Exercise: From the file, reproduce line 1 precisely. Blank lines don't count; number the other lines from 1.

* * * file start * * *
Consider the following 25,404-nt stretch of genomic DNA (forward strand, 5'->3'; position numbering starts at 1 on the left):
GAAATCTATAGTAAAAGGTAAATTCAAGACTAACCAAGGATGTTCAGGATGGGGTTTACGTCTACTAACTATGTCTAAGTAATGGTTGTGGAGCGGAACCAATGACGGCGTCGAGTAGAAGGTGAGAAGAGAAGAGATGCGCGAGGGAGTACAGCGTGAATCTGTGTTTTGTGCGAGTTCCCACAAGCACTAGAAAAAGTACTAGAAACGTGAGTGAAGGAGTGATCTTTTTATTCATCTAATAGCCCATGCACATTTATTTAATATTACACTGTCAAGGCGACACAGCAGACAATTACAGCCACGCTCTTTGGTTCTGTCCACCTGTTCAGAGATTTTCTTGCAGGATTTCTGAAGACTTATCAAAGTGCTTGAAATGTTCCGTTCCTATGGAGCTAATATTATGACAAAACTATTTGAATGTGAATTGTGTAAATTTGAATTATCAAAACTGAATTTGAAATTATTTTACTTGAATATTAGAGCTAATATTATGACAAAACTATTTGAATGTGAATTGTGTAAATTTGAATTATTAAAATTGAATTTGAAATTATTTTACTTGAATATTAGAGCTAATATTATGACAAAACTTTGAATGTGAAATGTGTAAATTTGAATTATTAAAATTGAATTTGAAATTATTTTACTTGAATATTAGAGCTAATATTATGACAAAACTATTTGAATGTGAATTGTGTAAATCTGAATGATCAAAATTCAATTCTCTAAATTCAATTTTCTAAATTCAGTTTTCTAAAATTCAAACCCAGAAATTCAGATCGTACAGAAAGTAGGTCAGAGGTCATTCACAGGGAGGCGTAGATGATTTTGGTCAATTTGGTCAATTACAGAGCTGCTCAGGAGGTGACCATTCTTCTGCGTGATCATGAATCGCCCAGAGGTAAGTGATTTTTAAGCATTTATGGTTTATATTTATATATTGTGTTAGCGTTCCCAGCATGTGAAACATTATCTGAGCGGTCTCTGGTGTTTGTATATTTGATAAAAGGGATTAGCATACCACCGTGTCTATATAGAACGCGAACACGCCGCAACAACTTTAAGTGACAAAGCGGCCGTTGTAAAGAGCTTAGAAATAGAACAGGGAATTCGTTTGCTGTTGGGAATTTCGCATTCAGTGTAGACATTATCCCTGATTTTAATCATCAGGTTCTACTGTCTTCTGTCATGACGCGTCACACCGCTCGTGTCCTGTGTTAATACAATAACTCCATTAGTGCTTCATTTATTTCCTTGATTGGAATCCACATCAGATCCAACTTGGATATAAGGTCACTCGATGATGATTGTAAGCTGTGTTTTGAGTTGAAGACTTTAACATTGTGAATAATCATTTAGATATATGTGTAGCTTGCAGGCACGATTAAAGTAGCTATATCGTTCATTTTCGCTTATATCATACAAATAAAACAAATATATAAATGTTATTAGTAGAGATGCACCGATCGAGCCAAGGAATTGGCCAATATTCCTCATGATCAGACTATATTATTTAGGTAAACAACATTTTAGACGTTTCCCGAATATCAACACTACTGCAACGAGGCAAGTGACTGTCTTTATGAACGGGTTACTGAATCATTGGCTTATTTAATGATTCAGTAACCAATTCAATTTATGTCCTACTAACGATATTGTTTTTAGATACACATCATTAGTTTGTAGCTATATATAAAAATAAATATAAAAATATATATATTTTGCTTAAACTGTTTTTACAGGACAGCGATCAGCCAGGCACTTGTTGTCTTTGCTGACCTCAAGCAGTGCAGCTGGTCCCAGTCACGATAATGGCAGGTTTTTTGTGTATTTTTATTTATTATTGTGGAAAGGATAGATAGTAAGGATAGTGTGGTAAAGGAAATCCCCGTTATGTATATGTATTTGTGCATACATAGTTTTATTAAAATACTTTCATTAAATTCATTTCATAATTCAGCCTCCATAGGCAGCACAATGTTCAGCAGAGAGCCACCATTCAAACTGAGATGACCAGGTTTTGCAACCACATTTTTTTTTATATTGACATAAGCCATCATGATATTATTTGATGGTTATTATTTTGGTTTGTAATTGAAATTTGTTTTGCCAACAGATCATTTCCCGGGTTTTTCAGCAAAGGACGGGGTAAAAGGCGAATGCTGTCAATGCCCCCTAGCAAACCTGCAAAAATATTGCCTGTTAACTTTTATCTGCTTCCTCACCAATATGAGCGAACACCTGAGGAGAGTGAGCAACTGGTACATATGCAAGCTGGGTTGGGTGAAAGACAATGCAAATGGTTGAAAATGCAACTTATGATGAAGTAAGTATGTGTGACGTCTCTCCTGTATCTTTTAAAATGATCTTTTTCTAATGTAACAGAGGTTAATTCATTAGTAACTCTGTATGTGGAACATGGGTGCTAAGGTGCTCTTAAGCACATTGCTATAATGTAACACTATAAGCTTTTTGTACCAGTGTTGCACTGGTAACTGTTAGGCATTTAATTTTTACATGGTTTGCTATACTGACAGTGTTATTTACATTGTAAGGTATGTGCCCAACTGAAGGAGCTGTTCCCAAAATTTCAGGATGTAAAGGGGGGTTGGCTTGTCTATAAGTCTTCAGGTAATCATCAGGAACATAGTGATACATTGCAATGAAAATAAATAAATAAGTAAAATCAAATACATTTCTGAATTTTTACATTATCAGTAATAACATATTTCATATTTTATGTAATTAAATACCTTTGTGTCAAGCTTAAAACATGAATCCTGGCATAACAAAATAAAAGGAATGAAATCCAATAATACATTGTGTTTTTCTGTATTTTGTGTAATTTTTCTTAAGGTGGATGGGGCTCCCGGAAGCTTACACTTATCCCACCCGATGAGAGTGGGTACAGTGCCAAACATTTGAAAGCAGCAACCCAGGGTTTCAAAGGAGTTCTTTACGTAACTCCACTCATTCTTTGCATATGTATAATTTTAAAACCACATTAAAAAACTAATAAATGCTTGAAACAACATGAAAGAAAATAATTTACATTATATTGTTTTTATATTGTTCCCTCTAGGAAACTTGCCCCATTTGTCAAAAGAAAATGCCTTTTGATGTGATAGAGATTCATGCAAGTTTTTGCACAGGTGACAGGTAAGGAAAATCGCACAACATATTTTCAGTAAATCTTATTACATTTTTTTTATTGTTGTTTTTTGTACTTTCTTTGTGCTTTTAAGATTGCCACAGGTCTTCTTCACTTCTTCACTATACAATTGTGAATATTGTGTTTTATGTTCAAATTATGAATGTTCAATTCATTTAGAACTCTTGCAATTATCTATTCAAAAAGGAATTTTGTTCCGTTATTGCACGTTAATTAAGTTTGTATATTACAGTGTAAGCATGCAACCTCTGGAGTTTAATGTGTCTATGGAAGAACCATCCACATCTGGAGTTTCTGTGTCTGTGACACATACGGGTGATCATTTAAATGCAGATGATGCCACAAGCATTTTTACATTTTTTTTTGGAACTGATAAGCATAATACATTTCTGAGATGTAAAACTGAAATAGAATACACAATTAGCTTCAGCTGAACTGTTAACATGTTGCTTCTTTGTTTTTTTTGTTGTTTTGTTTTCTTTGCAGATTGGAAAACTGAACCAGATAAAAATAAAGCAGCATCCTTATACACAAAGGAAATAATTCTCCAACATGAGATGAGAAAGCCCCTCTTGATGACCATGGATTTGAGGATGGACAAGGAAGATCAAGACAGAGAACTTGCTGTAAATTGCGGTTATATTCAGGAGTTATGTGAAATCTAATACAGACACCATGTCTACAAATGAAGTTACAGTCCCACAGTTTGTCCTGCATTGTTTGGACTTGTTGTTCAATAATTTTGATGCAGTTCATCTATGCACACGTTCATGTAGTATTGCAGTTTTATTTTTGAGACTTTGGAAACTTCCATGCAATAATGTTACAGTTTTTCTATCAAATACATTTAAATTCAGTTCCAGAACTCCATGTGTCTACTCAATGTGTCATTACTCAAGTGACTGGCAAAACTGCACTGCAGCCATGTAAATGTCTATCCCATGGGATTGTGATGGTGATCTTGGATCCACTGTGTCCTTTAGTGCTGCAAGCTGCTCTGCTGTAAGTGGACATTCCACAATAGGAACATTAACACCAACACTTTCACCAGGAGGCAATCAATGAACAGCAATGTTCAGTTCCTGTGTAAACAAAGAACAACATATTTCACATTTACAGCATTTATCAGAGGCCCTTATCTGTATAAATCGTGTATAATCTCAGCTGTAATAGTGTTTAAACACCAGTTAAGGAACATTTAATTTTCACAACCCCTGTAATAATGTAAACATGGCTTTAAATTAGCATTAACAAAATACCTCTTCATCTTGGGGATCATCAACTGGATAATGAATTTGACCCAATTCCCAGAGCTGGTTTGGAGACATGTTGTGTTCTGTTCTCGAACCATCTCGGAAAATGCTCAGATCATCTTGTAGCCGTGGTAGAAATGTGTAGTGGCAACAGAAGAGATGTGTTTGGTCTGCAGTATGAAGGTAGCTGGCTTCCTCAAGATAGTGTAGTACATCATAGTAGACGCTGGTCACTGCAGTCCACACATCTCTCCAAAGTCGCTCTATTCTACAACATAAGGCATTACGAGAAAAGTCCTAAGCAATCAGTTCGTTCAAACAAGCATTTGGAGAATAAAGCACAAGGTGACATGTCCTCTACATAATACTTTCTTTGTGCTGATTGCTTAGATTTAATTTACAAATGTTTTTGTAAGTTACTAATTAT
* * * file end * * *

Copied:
Consider the following 25,404-nt stretch of genomic DNA (forward strand, 5'->3'; position numbering starts at 1 on the left):